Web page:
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How the Catholic Church Survives Social Progress

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I was just starting out as a student at a small-town Catholic elementary school in the mid-1960s when the Second Vatican Council (also known as Vatican II) brought the Catholic Church into the 20th century. The Council's most notable changes for me at the time were that the use of vernacular language was now permitted in the Mass and that the laity became more involved in the Church's ministry. At around the same time, the nuns who taught in my school were given new, more modern habits to wear, which exposed their ankles and their hairlines -- much more progressive than the burka-like garb that they had to wear previously.

All of this was very exciting and appealing to us young folks. But, unfortunately, that is where the progress stopped.

In the 40-plus years since Vatican II, society has evolved, and most Catholics I know have changed with the times. A result is the large number of "cafeteria Catholics", who pick and choose which doctrines they will follow and which they will ignore. A cafeteria Catholic, for example, might faithfully attend Mass every Sunday, but also use birth control or regularly engage in premarital sex. Indeed, a recent Gallup poll found that U.S. Catholics are more liberal than the general population on social issues like divorce and homosexuality.

The Church, however, refuses to evolve. It's still stuck at Vatican II, and is unlikely to progress any further under the very conservative man who currently occupies the papal throne.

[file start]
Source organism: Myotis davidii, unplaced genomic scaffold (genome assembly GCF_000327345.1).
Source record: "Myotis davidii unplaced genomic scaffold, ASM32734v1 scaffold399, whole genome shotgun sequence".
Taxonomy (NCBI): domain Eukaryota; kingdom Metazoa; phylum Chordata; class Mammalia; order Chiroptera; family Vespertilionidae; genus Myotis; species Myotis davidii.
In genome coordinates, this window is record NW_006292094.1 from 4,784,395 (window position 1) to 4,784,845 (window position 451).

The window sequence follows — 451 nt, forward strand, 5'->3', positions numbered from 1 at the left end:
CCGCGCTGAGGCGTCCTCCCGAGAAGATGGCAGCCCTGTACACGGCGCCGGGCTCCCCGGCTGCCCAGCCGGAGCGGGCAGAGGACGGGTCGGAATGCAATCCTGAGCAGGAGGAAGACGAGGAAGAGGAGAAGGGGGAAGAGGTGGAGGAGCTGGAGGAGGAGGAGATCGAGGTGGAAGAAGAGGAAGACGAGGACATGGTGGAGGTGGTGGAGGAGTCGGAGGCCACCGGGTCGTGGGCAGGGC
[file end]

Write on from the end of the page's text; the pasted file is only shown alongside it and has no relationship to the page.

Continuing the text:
The consequences? Surprisingly, the percentage of Americans who identify as Catholic hasn't changed much in recent years. But it has become tougher and tougher to recruit new priests.

And the priests they do recruit are kept on a short and bizarre kind of leash. Celibacy is required, but child molestation is tolerated and covered up.

And so they lose the good priests.

In Miami, former Catholic priest Rev. Alberto Cutie (who certainly is, by the way) last week defected to the Episcopal Church amidst a scandal involving his love affair with a woman. And, per the more reasonable Episcopalian standards of priestly conduct, Rev. Cutie will now marry the woman he loves. After all, Article 16 of the Universal Declaration of Human Rights guarantees that "[m]en and women of full age, without any limitation due to race, nationality or religion, have the right to marry and to found a family," although the Catholic Church apparently disagrees.

And, late last year, Father Roy Bourgeois, a beloved human rights advocate, was excommunicated for participating in the ordination of a woman into the priesthood. The Catholic Church, even with all its Virgin Mary worship, still apparently believes that women are somehow inferior.

Defections and transgressions like we've seen in recent months by Fathers Cutie and Bourgeois are guaranteed to continue if the Church remains stubborn on progress.

And now, with millions of followers but so few priests to lead them, can the Church survive over the long term?

Certainly not in its current form, I would think.

But then again, one little trip to the confessional can wipe away a lifetime of progressive conduct by a straying member of the flock.

And that keeps the so-called Catholics comfortably ensconced in an identity, and keeps the Catholic Church comfortably funded.
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Mary Shaw is a Philadelphia-based writer and activist, with a focus on politics, human rights, and social justice. She is a former Philadelphia Area Coordinator for the Nobel-Prize-winning human rights group Amnesty International, and her views (more...)
 

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